Finally Docker comes to Windows

In these days, and after 5 years of development (test and beta included), windows server 2016 GA is available for download. One of the coolest staff of this release is the native docker engine under the OS. Yes!!! containers could run natively on Windows system. In this post I’ll show you a test under my laptop (God bless the SSD and 12 GB RAM).

Before this release (a real milestone in docker lifecycle), the admitted way to use container under Windows were:

  • docker-machine with boot2docker  VM under VirtualBox
  • docker-machine with boot2docker  VM under HyperV (the new toolbox)

Obviously run in a VM under your laptop is for development purpose but the thing that a windows dev was unable to do is make a real windows container: like an IIS, SQL server, etc. The tier-1 lover could object about the needs to have a containerized SQL instance, but thinking about resiliency and security, you could consider containers the best technology to develop your applications. (Tier-1 lover: please update your knowledge)

Now, dear windows devs: you could use a gold chair as well as linux dev one year before, and become a fully devops without compromises.

Going ahead…

Now, following the Andrea’s guide ( http://vinfrastructure.it/it/2016/10/windows-server-2016-con-supporto-docker-e-ga/ ) download the Windows server ISO file and test under my VMware workstation. Hint: Because is an evaluation, during VM creation, you should follow the classic installation method (install OS late).

 

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NOTE: Before go through container and other configurations, DO A LIVE UPDATE! This is mandatory to don’t make you crazy in the next steps.

Adding a Feature following “Add Roles and Feature” Wizard,

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you should check “Container” under Feature do reboot and at the end you should able to install docker.

Following msdn at: https://msdn.microsoft.com/en-us/virtualization/windowscontainers/deployment/deployment , you should able to:

  1. download docker and install it.
  2. configure path and service to start on boot
  3. configure networking part to enable the remote control

Note: You could follow the official Docker guide too that is quite the same: https://blog.docker.com/2016/09/build-your-first-docker-windows-server-container/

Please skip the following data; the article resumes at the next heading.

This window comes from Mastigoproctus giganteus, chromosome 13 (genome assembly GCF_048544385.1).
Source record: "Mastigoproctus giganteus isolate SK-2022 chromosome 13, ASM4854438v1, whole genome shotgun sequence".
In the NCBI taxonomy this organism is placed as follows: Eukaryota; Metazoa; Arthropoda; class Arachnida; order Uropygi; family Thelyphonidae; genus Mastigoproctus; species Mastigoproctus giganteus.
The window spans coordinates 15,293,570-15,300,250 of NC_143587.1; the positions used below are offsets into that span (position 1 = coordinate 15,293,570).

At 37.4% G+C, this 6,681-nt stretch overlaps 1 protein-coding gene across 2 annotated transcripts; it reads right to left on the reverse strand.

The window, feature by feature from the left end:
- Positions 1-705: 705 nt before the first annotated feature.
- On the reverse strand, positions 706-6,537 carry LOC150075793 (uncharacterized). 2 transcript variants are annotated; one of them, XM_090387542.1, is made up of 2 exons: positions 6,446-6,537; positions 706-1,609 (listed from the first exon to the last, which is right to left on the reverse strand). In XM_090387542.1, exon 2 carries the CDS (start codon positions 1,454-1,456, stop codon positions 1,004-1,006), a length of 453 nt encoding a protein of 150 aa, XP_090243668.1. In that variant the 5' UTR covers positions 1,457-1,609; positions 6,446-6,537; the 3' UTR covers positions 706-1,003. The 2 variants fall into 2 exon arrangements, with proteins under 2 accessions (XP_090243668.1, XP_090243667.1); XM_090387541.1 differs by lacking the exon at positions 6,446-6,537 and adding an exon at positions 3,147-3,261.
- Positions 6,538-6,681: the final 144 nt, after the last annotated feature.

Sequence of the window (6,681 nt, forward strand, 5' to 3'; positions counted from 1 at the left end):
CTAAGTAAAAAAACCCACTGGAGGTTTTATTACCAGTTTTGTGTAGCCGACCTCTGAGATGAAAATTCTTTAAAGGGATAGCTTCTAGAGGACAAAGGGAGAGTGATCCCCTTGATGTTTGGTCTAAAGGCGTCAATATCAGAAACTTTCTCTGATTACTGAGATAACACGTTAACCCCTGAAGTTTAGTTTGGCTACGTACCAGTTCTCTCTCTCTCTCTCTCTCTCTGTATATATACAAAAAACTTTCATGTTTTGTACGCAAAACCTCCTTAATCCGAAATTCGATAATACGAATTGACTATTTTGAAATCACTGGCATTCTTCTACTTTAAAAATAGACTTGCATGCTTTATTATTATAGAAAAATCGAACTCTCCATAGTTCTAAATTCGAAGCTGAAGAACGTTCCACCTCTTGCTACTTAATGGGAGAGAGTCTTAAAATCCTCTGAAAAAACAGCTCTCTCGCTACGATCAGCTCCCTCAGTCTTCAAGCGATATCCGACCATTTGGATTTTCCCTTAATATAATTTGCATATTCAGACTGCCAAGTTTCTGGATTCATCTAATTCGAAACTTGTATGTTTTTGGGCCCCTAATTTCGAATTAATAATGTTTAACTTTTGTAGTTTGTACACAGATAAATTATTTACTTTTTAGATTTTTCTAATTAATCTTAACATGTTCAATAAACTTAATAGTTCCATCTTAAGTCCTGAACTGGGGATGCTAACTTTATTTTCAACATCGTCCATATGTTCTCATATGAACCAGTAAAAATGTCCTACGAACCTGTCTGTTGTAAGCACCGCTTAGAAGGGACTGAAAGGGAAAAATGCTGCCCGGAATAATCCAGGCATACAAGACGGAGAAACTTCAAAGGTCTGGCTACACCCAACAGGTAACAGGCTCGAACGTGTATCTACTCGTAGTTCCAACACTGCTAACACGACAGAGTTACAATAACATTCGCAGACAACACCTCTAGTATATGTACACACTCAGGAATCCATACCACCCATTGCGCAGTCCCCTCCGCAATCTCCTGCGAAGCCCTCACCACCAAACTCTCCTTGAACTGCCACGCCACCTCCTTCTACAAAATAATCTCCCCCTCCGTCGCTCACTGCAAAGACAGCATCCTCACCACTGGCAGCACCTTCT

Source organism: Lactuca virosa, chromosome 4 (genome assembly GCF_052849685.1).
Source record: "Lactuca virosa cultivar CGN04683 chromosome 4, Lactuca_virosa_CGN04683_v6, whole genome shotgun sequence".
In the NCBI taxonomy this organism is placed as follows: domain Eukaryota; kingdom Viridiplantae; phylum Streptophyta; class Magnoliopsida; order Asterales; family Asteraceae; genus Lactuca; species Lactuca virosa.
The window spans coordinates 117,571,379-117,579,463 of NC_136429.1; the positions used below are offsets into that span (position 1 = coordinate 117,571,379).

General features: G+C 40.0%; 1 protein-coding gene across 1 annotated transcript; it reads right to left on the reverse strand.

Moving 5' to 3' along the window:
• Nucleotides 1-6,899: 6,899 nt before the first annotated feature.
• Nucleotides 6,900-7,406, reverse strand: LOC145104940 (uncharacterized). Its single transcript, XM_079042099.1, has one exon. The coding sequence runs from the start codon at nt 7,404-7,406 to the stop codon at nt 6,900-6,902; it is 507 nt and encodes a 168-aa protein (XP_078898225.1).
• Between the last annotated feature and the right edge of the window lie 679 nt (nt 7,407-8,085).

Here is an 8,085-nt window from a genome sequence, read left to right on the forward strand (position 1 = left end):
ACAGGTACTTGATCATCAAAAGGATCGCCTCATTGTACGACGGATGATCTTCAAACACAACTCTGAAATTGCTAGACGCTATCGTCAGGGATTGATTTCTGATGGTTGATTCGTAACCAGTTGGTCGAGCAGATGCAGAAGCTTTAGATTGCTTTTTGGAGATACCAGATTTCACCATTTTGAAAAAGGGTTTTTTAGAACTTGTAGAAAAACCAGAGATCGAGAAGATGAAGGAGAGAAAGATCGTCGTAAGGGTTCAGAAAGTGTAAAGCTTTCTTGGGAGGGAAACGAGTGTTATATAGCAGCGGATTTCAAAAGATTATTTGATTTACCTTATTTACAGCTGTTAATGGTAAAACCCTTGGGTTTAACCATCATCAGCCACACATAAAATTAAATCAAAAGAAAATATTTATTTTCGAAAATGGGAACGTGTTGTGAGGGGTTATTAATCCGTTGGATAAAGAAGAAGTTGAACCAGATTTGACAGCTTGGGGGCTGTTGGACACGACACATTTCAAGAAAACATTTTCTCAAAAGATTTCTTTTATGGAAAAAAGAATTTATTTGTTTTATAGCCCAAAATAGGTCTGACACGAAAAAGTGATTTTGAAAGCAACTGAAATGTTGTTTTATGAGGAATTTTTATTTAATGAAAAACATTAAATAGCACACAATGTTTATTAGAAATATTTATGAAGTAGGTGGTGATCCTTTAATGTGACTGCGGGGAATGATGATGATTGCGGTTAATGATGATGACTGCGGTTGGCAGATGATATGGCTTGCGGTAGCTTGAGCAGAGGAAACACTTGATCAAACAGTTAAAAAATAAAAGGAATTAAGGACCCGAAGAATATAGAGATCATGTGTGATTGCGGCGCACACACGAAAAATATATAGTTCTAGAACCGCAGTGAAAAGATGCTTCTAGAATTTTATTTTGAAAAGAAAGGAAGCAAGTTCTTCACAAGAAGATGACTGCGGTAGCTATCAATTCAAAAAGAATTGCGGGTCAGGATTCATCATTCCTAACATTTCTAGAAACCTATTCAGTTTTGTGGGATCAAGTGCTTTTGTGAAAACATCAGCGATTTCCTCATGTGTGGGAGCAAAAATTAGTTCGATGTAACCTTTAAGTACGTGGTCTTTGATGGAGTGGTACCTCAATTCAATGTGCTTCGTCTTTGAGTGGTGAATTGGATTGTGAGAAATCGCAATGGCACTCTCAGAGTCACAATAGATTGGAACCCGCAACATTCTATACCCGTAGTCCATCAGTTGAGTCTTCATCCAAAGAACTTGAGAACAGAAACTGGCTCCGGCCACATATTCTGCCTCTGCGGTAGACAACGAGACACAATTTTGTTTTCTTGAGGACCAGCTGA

Start Docker and Run Windows Container

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After docker installation you should register as a windows service and you could play with you first container: an IIS container! There are more things to know before start using container:

  1. consider that in dockerHub registry you could find Windows container images (like IIS : https://hub.docker.com/r/microsoft/iis/)
  2. in this container host you could run only this last kind: don’t try to run a linux container under this (or viceversa) otherwise a nice error message will appear
  3. pay attention about disk consumption:

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docker run -p 80:80 microsoft/iis

Open the web page e see what’s happens http://<yourvmip> :

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Remote docker management

Using docker toolbox under windows 10 or mac, you should able to connect with any local and remote docker host. The use of client certificate is mandatory when you ops your docker host in production environment, but in for sample purpose I’ll show you only how to enable remote management.

Enable firewall ports 2375(insecure) and 2376(secure):

Create daemon.json c:/ProgramData/docker/config/ and config options

Restart the service and try to connect with local toolbox:

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Another cool staff in this scenario is the ability to handle docker environments directly from  Visual Studio. Check this link: https://visualstudiogallery.msdn.microsoft.com/0f5b2caa-ea00-41c8-b8a2-058c7da0b3e4

More announcements may be happens during these days… k.i.t.